Wed, 05 Sep 07
South African mortgage growth slowed in July - the 6th successive month of decline, reports MyProperty South Africa...
With residential mortgages accounting for over 80% of the total mortgage book, it is very much a residential market-driven slowdown.
On a month-on-month basis, an additional R17,3bn was added to the total mortgage value.
While much has been made of the implementation of the National Credit Act (NCA), John Loos, property strategist: FNB Commercial Property Finance, says the negative effect from this source on mortgage growth, if significant, may only be seen in the August mortgage figures.
Certainly, the July year-on-year growth slowdown would appear very normal and very expected, and merely part of the longer slowing trend that started long before the NCA.
Loos notes that the slowdown in growth of mortgage advances outstanding comes in lagged response to a slowdown in growth in new mortgage loans, which started as far back as 2004 (ignoring a mini-surge last year).
The long time lag between a surge in new mortgage loans granted and the eventual peak in mortgages outstanding growth has much to do with the length of time that capital repayments growth takes to catch up.
A deteriorating interest rate environment post-2003, first in the form of the slowdown and eventual end of interest rate cutting and then due to interest rate hikes, drove residential demand growth slower in recent years. This year, a mildly slowing economy should also play a role in further slowdown.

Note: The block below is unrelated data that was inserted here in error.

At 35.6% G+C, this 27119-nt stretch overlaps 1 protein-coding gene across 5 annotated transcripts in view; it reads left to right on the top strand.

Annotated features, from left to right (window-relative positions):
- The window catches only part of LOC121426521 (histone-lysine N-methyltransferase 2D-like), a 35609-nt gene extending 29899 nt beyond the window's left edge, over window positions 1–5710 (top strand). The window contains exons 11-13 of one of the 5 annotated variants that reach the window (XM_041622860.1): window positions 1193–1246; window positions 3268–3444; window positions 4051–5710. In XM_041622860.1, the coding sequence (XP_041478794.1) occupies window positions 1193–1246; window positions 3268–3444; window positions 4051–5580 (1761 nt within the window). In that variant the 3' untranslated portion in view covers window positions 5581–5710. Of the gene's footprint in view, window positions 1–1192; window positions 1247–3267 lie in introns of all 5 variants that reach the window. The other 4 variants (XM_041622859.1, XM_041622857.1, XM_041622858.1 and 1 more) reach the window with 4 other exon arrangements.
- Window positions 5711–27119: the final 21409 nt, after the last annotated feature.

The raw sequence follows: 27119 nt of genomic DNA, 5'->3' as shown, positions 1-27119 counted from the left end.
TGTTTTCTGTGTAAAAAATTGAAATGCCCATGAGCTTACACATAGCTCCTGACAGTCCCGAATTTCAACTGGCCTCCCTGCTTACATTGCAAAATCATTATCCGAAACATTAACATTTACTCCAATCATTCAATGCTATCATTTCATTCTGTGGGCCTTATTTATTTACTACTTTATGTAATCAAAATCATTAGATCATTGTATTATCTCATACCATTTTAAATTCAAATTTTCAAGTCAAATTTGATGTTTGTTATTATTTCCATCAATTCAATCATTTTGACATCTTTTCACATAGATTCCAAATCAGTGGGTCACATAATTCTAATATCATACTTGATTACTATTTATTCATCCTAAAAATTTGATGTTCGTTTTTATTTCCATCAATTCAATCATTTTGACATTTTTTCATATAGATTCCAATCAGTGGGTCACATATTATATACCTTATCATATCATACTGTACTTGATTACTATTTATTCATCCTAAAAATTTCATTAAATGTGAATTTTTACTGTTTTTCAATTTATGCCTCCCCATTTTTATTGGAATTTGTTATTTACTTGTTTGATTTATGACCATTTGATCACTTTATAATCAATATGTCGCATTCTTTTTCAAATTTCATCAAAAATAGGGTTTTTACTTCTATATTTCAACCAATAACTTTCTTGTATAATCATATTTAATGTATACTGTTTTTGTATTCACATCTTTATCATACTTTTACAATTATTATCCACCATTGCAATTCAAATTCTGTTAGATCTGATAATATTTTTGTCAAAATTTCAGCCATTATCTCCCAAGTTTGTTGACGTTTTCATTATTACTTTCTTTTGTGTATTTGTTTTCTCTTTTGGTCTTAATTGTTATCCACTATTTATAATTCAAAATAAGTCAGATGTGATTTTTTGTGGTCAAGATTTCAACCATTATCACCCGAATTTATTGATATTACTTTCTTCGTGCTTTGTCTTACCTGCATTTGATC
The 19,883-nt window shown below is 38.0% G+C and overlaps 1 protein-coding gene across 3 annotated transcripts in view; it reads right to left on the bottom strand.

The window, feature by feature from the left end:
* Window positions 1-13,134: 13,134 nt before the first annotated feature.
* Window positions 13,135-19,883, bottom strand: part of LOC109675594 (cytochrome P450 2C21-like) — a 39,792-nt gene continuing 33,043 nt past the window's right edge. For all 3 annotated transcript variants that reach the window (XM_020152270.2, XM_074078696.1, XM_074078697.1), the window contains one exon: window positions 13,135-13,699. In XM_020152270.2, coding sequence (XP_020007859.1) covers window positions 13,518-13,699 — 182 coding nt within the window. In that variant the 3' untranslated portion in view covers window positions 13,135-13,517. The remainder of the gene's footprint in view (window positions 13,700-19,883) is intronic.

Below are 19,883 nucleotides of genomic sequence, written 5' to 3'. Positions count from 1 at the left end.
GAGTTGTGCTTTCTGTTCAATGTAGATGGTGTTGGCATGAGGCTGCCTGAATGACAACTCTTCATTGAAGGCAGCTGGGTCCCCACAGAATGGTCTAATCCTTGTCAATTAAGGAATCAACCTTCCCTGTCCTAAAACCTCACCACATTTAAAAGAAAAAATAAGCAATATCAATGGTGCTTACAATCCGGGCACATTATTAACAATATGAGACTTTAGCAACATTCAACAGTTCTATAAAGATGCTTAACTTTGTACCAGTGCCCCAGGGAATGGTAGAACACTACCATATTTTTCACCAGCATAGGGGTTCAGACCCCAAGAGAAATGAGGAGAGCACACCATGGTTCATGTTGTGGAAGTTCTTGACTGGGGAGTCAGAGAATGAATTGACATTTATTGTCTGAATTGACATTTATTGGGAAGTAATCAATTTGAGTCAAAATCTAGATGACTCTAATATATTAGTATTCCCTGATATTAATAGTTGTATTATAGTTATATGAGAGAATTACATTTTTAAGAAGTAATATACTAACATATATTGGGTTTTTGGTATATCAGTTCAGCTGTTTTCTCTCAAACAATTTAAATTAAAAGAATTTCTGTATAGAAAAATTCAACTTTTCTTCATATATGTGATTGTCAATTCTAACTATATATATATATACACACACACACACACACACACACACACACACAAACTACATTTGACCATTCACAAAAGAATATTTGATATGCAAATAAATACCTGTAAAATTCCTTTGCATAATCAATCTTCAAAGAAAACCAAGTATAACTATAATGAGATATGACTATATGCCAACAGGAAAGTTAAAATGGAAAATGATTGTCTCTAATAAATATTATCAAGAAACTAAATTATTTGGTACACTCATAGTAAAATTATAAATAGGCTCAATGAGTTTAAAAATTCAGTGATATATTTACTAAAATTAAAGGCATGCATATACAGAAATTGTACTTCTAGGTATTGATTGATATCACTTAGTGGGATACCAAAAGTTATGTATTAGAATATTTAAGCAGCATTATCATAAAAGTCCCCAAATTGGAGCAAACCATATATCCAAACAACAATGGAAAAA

Will the NCA have a major impact on the figures? Loos says according to most reports it is having an impact.
FNB’s Property Barometer survey of estate agents reported a further decline in activity levels in the residential market in July, and many agents were reporting clients battling to get loan approvals due to the NCA.
A declining trend
Loos concluded: The NCA impact could be seen in the coming months’ mortgage figures, but it may be difficult to isolate the NCA effect, given that the market has been slowing, interest rates are rising, and mortgage advances growth has been on a declining trend for some time.
Regardless of how large the NCA impact is to be, I anticipate the declining growth cycle to last all the way through to late 2008 at least. I anticipate new loans granted growth to pick up in the first half of 2008, but given the lags this may only turn growth in total mortgages outstanding upward in 2009.
Back to: News Index